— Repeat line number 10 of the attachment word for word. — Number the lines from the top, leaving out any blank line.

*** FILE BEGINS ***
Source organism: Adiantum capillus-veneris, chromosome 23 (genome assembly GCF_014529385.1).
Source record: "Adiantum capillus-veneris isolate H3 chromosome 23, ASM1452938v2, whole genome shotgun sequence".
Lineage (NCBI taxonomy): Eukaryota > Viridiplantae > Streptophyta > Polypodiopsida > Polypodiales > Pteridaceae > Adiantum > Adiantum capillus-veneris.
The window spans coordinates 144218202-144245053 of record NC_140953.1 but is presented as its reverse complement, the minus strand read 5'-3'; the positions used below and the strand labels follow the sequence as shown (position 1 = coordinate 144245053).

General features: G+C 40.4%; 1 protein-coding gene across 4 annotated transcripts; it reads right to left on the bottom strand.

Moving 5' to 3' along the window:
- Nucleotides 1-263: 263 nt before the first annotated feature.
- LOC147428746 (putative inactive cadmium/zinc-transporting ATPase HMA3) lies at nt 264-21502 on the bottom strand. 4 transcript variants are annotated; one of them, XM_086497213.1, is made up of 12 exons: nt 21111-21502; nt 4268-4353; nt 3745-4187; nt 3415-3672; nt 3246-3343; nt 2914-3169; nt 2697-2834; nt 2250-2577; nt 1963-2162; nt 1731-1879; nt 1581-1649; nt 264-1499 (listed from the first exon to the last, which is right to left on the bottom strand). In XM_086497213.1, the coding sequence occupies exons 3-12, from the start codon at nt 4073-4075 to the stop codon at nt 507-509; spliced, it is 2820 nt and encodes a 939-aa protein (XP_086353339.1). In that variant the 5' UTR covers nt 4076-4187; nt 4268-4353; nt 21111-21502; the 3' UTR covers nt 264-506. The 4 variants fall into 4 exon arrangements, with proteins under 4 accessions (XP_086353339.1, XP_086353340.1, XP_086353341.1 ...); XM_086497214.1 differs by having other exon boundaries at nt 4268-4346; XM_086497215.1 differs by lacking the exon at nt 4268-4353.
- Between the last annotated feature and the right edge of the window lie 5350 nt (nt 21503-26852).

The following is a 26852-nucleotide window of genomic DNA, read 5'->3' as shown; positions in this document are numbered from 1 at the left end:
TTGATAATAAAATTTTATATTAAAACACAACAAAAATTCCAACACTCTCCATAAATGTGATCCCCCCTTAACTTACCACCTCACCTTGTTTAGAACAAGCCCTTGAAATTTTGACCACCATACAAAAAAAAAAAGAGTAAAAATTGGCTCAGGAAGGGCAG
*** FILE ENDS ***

The following is a 26852-nucleotide window of genomic DNA, read 5'->3' as shown; positions in this document are numbered from 1 at the left end: